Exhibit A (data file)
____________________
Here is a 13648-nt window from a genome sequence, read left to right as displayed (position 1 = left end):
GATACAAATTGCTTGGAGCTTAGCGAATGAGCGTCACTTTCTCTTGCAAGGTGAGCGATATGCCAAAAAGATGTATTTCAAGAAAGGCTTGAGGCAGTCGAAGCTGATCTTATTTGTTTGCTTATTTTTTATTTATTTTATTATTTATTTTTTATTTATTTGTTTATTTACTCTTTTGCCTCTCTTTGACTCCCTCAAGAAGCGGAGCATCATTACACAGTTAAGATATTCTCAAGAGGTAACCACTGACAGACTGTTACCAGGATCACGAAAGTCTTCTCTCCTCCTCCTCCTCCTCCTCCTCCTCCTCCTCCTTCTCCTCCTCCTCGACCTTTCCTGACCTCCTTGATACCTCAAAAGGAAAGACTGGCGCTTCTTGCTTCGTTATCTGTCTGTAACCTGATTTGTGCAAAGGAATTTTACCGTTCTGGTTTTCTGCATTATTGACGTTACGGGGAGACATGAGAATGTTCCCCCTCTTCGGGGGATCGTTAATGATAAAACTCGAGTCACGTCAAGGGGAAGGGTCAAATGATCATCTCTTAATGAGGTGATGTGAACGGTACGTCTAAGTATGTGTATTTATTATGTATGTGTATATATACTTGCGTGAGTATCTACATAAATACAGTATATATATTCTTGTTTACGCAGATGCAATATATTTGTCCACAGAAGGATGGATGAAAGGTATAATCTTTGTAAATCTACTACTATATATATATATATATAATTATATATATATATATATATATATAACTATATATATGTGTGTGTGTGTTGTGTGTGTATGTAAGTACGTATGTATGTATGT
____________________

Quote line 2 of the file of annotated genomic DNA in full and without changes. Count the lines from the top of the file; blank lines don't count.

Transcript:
GATACAAATTGCTTGGAGCTTAGCGAATGAGCGTCACTTTCTCTTGCAAGGTGAGCGATATGCCAAAAAGATGTATTTCAAGAAAGGCTTGAGGCAGTCGAAGCTGATCTTATTTGTTTGCTTATTTTTTATTTATTTTATTATTTATTTTTTATTTATTTGTTTATTTACTCTTTTGCCTCTCTTTGACTCCCTCAAGAAGCGGAGCATCATTACACAGTTAAGATATTCTCAAGAGGTAACCACTGACAGACTGTTACCAGGATCACGAAAGTCTTCTCTCCTCCTCCTCCTCCTCCTCCTCCTCCTCCTCCTTCTCCTCCTCCTCGACCTTTCCTGACCTCCTTGATACCTCAAAAGGAAAGACTGGCGCTTCTTGCTTCGTTATCTGTCTGTAACCTGATTTGTGCAAAGGAATTTTACCGTTCTGGTTTTCTGCATTATTGACGTTACGGGGAGACATGAGAATGTTCCCCCTCTTCGGGGGATCGTTAATGATAAAACTCGAGTCACGTCAAGGGGAAGGGTCAAATGATCATCTCTTAATGAGGTGATGTGAACGGTACGTCTAAGTATGTGTATTTATTATGTATGTGTATATATACTTGCGTGAGTATCTACATAAATACAGTATATATATTCTTGTTTACGCAGATGCAATATATTTGTCCACAGAAGGATGGATGAAAGGTATAATCTTTGTAAATCTACTACTATATATATATATATATAATTATATATATATATATATATATATAACTATATATATGTGTGTGTGTGTTGTGTGTGTATGTAAGTACGTATGTATGTATGT